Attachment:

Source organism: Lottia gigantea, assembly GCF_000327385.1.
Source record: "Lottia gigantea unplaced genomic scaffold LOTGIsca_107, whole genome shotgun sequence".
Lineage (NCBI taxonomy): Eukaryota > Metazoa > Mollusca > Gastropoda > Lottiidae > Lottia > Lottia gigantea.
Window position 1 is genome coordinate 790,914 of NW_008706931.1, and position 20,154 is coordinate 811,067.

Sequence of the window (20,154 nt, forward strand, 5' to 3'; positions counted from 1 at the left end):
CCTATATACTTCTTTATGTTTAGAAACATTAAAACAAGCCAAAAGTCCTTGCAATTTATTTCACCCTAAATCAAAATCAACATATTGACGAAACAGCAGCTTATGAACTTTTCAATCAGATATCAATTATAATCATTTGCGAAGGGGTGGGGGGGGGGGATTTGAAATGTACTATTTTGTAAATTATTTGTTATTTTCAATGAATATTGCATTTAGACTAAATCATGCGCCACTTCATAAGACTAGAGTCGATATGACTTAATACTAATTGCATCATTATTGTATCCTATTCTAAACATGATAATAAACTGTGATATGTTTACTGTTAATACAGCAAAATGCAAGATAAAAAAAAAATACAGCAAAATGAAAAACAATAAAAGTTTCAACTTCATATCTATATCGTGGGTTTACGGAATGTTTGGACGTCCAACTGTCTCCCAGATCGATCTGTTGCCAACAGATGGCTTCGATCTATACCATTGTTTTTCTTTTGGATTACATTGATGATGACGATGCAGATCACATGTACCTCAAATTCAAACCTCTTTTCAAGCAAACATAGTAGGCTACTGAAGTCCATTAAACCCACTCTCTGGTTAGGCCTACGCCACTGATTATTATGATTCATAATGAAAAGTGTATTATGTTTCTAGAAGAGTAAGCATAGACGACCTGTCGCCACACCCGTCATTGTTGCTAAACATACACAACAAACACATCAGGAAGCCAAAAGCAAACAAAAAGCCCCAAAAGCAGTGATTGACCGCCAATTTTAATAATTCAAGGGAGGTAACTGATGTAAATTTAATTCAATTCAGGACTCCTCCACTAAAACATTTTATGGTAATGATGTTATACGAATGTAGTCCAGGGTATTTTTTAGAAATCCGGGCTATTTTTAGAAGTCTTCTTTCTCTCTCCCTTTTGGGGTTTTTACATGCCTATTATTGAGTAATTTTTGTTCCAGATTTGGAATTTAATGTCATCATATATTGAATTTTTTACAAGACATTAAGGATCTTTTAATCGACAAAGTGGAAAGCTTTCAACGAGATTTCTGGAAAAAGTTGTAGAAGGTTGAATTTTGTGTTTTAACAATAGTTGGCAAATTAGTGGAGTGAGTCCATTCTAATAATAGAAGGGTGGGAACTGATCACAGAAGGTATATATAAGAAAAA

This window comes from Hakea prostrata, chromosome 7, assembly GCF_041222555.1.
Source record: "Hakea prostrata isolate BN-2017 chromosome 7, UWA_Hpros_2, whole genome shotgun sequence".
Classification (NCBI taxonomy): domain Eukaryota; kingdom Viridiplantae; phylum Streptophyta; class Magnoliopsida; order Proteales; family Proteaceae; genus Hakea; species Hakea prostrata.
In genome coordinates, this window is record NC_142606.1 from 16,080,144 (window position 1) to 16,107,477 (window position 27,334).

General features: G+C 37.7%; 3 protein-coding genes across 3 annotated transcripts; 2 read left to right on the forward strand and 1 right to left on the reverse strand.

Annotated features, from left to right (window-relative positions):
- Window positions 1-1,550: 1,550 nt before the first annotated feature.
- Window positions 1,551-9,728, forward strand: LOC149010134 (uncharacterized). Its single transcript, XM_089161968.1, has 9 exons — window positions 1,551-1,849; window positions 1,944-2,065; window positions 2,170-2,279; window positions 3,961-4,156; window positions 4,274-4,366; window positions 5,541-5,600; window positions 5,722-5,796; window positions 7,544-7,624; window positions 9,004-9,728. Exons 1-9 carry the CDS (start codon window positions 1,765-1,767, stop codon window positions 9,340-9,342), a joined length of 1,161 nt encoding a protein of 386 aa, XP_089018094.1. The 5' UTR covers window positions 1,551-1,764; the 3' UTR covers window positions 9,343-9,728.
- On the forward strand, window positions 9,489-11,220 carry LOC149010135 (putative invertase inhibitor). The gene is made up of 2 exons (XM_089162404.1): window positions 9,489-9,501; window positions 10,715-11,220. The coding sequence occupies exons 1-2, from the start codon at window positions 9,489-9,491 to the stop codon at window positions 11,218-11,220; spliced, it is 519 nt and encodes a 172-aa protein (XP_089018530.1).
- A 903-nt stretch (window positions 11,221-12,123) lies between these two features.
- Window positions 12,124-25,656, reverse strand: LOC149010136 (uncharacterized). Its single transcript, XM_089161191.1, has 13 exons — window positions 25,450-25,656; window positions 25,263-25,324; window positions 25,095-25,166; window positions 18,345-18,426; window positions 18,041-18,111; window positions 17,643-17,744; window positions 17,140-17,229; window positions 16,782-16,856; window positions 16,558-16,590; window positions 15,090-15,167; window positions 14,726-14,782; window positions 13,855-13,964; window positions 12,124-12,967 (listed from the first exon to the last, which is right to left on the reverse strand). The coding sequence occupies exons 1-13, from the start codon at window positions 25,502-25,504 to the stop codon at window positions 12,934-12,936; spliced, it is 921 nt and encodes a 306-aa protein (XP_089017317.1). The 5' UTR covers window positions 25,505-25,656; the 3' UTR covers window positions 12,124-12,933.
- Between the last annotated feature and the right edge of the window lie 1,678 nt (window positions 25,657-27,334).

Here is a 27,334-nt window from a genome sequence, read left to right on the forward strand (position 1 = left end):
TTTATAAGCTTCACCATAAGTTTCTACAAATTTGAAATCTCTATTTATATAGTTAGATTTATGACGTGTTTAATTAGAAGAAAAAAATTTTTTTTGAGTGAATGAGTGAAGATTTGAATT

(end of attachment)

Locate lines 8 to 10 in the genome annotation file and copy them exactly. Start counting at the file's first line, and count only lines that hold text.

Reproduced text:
Source record: "Hakea prostrata isolate BN-2017 chromosome 7, UWA_Hpros_2, whole genome shotgun sequence".
Classification (NCBI taxonomy): domain Eukaryota; kingdom Viridiplantae; phylum Streptophyta; class Magnoliopsida; order Proteales; family Proteaceae; genus Hakea; species Hakea prostrata.
In genome coordinates, this window is record NC_142606.1 from 16,080,144 (window position 1) to 16,107,477 (window position 27,334).